Today I experienced an issue with a client who uses a disjointed namespace whilst configuring PVS. After installing my Citrix 7.6 provisioning services severs and converted my gold image to a vDisk, domain authentication failed for all PVS streamed target devices with the following error:
The security database on the server does not have a computer account for this workstation trust relationship
The gold master virtual machine used to create the vDisk for PVS did not have this issue. The server OS was Windows Server 2008R2 SP1, devices were using BDM for their bootstrap information. Browsing the Internet brought up two Citrix threads and a Microsoft article that reported either similar issues or potential resolutions, but they did not help. These pages are here, here and here. Interestingly it appears other users have had issues since PVS 5.6.
The system event logs on a streamed virtual machine in question gave clues to the eventual error being DNS related, reporting it could not find the domain controller.
After some investigation and head-scratching I noticed the attribute properties of the machine account did not contain the correct ‘dNSHostName’ value – it was using the incorrect DNS suffix, not the one I expected or had assigned in the original gold master.
When PVS creates the computer object in AD, it populates various attributes into the object automatically; this includes the ‘dNSHostName’ attribute. But in my case it filled this with an incorrect value.
You could manually change the value to represent the correct DNS suffix needed, but having to do this for more than a handful of machines is not practical, even with scripting. If the machine account ever needs to be reset via the PVS console in the future, the computer object will revert back to the incorrect settings.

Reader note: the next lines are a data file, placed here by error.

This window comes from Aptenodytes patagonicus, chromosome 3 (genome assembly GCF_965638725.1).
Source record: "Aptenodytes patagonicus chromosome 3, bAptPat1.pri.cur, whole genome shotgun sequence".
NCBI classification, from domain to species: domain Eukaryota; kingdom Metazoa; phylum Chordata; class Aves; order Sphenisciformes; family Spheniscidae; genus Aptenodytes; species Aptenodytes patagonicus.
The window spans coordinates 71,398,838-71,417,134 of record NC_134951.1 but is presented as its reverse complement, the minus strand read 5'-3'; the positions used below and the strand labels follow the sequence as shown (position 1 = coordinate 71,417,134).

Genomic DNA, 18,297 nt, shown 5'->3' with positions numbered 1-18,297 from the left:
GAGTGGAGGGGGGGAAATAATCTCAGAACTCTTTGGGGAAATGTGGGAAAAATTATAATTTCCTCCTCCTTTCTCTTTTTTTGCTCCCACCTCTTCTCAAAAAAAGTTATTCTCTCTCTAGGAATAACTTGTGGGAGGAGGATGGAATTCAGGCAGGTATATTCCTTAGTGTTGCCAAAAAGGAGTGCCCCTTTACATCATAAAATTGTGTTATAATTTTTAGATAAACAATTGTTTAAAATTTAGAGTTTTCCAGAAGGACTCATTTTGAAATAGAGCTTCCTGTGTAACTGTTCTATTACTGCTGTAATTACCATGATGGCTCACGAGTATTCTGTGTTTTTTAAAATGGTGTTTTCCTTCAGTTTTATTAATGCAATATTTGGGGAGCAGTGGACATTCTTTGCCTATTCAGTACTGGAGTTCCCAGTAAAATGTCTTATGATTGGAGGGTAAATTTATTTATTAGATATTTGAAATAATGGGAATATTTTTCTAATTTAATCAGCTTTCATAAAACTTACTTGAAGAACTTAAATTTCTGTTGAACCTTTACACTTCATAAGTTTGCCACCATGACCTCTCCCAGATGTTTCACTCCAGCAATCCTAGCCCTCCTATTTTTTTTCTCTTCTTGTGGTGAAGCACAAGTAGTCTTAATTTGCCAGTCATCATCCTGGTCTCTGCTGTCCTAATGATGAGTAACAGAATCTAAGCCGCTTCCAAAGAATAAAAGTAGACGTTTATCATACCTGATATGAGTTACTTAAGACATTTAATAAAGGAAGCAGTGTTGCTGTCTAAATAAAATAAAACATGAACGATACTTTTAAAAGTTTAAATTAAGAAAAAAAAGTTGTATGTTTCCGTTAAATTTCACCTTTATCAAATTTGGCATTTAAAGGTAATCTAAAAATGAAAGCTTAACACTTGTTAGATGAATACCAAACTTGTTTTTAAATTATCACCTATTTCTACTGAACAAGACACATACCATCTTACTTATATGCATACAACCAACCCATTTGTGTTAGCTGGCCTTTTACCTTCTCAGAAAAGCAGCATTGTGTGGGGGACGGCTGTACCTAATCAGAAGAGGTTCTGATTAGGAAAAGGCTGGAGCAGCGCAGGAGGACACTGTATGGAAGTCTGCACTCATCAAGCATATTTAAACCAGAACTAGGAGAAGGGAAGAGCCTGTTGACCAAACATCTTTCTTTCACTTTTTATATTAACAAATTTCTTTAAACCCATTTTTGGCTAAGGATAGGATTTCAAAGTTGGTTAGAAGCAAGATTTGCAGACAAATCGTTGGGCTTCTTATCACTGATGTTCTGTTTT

On target device boot I would have expected the computer to automatically update this value, but by default AD does not give enough permissions for it to update its own ‘dNSHostName’ attribute. You need to set this elevated privilege manually.
To change the required permission to a single computer object (i.e. for testing), the specific security permission required is: ‘Write DNS host name attributes’. Ensure the ‘SELF’ security principal is selected.
It would make more sense to apply the setting to an OU where your computer accounts reside so they all get the required security changes, so edit the OU properties for the ‘SELF’ security principal. Select ‘Write all properties‘.
Once implemented, reboot your target devices – fingers crossed you can logon with your domain credentials!